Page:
Thinking about getting married? Get advice about marriage and money before you tie the knot.
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Getting married is one of the most important decisions you’ll ever make. Not only is choosing the right partner critical for your happiness, but saying, “I do” also affects your financial life in ways you might not realize.
A podcast listener named Britt writes:
My boyfriend and I are in our mid-twenties and are trying to decide if getting married will help or hurt us financially. We have no children or other dependents, don’t earn much money, and my boyfriend is still in college. I’ve heard conflicting information from friends regarding how getting married will affect our taxes and my boyfriend’s eligibility for financial aid. How would tying the knot affect our financial situation?
How Does Marriage Affect Student Financial Aid?
When it comes to getting student financial aid, your eligibility amount depends on how you answer questions on the Free Application for Federal Student Aid or FAFSA. The more income and assets you have that are included in the formula for determining financial need, the less aid you’ll receive.
Dependency Status for Student Financial Aid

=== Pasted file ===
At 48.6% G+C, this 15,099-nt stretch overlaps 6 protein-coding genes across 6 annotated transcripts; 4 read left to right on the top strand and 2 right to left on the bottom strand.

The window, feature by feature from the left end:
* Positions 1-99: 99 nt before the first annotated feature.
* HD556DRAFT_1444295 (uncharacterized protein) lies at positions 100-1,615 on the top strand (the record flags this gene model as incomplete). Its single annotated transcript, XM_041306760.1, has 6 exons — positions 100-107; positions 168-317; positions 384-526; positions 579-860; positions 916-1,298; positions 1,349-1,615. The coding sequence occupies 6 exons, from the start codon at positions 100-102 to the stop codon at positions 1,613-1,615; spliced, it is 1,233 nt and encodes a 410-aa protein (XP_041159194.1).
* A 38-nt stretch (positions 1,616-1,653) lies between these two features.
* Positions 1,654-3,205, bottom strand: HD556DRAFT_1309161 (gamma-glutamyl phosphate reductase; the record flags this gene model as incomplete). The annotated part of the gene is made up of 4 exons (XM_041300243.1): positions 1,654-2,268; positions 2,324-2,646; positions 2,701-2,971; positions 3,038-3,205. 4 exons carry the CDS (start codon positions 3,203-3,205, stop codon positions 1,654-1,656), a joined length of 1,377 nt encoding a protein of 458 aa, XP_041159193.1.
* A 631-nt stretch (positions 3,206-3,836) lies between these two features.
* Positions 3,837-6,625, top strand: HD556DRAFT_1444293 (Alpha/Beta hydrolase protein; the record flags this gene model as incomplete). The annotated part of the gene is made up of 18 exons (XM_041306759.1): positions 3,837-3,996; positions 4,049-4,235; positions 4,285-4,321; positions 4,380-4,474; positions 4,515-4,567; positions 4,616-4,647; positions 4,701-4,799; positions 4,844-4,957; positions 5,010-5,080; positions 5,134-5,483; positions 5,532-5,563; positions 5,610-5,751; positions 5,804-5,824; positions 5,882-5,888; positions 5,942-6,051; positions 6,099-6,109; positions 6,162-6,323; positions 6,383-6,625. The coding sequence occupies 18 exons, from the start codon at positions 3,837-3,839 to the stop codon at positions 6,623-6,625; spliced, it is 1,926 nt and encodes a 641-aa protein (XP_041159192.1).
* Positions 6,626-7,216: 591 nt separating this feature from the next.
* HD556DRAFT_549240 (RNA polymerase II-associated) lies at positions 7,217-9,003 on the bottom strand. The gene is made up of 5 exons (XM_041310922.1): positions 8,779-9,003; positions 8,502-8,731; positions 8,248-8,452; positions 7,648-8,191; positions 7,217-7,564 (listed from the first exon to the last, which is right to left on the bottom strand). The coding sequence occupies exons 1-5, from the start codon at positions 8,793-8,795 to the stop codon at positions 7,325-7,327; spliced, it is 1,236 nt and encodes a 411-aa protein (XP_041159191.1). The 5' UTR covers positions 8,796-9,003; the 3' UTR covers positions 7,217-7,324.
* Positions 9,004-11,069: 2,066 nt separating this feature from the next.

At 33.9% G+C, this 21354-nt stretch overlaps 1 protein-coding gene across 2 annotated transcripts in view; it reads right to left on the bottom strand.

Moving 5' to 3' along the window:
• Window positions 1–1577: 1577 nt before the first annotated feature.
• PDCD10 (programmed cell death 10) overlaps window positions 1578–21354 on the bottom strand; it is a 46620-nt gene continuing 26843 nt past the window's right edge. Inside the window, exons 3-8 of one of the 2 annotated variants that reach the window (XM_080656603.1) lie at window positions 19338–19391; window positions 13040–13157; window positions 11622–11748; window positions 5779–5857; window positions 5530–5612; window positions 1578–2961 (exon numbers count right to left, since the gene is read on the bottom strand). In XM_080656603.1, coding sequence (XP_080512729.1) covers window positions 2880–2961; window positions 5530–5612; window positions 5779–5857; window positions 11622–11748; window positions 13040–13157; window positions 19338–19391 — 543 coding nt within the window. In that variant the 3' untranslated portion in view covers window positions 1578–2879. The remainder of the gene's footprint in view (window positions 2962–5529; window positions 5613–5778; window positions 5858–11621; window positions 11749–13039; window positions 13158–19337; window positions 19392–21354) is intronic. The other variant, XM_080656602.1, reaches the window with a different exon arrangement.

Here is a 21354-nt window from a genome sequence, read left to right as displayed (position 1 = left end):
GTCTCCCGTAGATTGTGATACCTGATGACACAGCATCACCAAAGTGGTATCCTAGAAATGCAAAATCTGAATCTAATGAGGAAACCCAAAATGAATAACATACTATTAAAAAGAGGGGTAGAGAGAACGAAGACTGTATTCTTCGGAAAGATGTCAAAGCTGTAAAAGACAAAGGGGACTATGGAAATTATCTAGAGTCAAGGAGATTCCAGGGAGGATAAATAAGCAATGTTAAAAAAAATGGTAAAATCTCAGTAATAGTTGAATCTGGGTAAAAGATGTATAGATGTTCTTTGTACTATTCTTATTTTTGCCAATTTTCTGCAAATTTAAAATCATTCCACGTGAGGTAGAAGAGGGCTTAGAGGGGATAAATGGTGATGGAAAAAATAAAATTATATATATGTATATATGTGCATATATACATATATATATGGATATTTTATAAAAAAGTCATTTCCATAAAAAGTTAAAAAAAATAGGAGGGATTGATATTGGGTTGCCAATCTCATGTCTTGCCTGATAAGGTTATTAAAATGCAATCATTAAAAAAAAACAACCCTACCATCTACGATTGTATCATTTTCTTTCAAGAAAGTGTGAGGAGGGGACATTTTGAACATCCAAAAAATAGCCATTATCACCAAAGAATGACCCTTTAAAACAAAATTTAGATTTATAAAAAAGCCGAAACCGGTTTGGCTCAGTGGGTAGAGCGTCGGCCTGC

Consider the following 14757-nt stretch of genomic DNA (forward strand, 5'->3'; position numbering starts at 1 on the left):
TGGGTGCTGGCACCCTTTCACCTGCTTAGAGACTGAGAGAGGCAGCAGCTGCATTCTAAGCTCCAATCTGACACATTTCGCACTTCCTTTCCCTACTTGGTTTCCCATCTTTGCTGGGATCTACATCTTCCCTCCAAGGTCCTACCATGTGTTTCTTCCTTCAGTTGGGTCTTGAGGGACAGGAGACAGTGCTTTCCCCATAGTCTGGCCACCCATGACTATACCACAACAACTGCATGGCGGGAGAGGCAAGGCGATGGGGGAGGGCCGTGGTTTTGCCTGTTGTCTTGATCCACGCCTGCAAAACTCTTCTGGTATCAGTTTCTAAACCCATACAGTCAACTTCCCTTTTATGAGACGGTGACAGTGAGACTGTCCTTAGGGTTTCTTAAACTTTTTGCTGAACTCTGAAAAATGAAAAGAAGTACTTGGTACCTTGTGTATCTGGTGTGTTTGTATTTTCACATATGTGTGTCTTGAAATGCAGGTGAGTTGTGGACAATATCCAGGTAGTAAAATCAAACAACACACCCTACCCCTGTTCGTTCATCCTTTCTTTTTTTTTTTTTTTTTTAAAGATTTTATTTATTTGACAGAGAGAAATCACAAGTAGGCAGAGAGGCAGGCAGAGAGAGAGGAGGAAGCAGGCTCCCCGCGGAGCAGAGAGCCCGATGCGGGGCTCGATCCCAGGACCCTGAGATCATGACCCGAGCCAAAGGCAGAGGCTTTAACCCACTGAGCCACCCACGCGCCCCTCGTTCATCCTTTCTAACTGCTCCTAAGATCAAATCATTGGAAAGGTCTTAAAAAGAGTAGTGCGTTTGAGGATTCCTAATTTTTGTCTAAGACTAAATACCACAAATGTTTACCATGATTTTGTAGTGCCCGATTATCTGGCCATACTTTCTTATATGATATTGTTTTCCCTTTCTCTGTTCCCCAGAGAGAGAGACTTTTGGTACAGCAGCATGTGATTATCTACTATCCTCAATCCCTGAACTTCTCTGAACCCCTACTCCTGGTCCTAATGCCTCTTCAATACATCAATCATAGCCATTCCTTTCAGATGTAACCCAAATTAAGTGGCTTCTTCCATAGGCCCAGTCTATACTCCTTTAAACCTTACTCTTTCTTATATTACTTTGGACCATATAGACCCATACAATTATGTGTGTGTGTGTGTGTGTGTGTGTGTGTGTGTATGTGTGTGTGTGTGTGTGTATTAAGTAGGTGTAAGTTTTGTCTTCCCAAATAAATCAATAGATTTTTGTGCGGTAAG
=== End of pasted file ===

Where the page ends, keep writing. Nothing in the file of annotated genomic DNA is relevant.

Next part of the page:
Marriage plays into financial aid eligibility because it changes both your dependency status and your finances. For the purposes of the FAFSA you remain a dependent of your parents until your 24th birthday, even if you don’t live with them or they don’t claim you as a dependent on their tax return. As a dependent, both your financial information and that of your parents’ must be figured into the formula that determines your financial need.
Getting married gives you immediate independent status, even if you’re younger than 24. As a young married couple, your financial aid would probably increase without having mom and dad’s income and assets included on your FAFSA. Therefore, if you and your spouse are not as financially well-off as the student’s parents, getting married before you turn 24 could maximize your student aid eligibility. However, if the parents don’t earn much and have several dependents or other children who are also in college, you might benefit by keeping your dependency status and waiting to tie the knot until after graduation.
Your Spouse Affects Your Eligibility for Student Financial Aid
Another way that getting married affects financial aid eligibility has to do with your spouse’s financial situation. If you’re married, both you and your spouse must report your financial information on the FAFSA, even if you file taxes separately. If you walk down the aisle with someone who has significant income and assets, then getting married would instantly shrink your financial aid eligibility. If you were single, you’d only have to list your own income and assets, which presumably would be less and would result in you receiving more financial aid.
Find Out How Getting Married Will Affect Your Financial Aid